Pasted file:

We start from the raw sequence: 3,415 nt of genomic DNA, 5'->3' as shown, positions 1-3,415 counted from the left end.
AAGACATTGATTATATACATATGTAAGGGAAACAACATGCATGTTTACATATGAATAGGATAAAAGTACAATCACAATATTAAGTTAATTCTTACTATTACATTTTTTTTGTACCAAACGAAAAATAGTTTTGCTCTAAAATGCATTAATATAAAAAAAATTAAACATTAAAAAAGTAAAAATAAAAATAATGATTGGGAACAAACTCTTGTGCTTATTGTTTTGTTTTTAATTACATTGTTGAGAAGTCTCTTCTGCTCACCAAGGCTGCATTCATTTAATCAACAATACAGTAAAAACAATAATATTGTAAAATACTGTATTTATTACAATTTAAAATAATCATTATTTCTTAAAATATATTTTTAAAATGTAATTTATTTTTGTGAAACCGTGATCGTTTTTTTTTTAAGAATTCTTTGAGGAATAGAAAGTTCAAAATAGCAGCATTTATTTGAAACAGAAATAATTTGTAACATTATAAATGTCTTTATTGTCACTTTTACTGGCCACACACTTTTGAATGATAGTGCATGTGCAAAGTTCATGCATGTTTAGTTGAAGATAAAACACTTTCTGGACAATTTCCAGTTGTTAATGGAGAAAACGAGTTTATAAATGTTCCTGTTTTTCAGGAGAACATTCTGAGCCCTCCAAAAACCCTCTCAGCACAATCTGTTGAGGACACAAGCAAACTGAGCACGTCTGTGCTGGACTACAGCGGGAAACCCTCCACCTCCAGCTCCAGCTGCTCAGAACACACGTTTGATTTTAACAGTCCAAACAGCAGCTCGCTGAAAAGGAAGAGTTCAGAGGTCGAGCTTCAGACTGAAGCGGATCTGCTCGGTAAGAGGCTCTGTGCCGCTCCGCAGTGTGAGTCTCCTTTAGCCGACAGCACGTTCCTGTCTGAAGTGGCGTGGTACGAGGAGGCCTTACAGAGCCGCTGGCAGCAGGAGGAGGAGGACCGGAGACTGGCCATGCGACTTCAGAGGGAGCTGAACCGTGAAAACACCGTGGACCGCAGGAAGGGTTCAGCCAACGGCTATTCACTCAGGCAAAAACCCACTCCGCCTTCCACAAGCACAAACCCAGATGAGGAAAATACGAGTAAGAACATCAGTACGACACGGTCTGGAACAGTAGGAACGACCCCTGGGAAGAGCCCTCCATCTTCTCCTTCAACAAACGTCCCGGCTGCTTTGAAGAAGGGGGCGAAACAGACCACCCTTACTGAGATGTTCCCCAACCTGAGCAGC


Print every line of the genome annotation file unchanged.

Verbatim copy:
We start from the raw sequence: 3,415 nt of genomic DNA, 5'->3' as shown, positions 1-3,415 counted from the left end.
AAGACATTGATTATATACATATGTAAGGGAAACAACATGCATGTTTACATATGAATAGGATAAAAGTACAATCACAATATTAAGTTAATTCTTACTATTACATTTTTTTTGTACCAAACGAAAAATAGTTTTGCTCTAAAATGCATTAATATAAAAAAAATTAAACATTAAAAAAGTAAAAATAAAAATAATGATTGGGAACAAACTCTTGTGCTTATTGTTTTGTTTTTAATTACATTGTTGAGAAGTCTCTTCTGCTCACCAAGGCTGCATTCATTTAATCAACAATACAGTAAAAACAATAATATTGTAAAATACTGTATTTATTACAATTTAAAATAATCATTATTTCTTAAAATATATTTTTAAAATGTAATTTATTTTTGTGAAACCGTGATCGTTTTTTTTTTAAGAATTCTTTGAGGAATAGAAAGTTCAAAATAGCAGCATTTATTTGAAACAGAAATAATTTGTAACATTATAAATGTCTTTATTGTCACTTTTACTGGCCACACACTTTTGAATGATAGTGCATGTGCAAAGTTCATGCATGTTTAGTTGAAGATAAAACACTTTCTGGACAATTTCCAGTTGTTAATGGAGAAAACGAGTTTATAAATGTTCCTGTTTTTCAGGAGAACATTCTGAGCCCTCCAAAAACCCTCTCAGCACAATCTGTTGAGGACACAAGCAAACTGAGCACGTCTGTGCTGGACTACAGCGGGAAACCCTCCACCTCCAGCTCCAGCTGCTCAGAACACACGTTTGATTTTAACAGTCCAAACAGCAGCTCGCTGAAAAGGAAGAGTTCAGAGGTCGAGCTTCAGACTGAAGCGGATCTGCTCGGTAAGAGGCTCTGTGCCGCTCCGCAGTGTGAGTCTCCTTTAGCCGACAGCACGTTCCTGTCTGAAGTGGCGTGGTACGAGGAGGCCTTACAGAGCCGCTGGCAGCAGGAGGAGGAGGACCGGAGACTGGCCATGCGACTTCAGAGGGAGCTGAACCGTGAAAACACCGTGGACCGCAGGAAGGGTTCAGCCAACGGCTATTCACTCAGGCAAAAACCCACTCCGCCTTCCACAAGCACAAACCCAGATGAGGAAAATACGAGTAAGAACATCAGTACGACACGGTCTGGAACAGTAGGAACGACCCCTGGGAAGAGCCCTCCATCTTCTCCTTCAACAAACGTCCCGGCTGCTTTGAAGAAGGGGGCGAAACAGACCACCCTTACTGAGATGTTCCCCAACCTGAGCAGC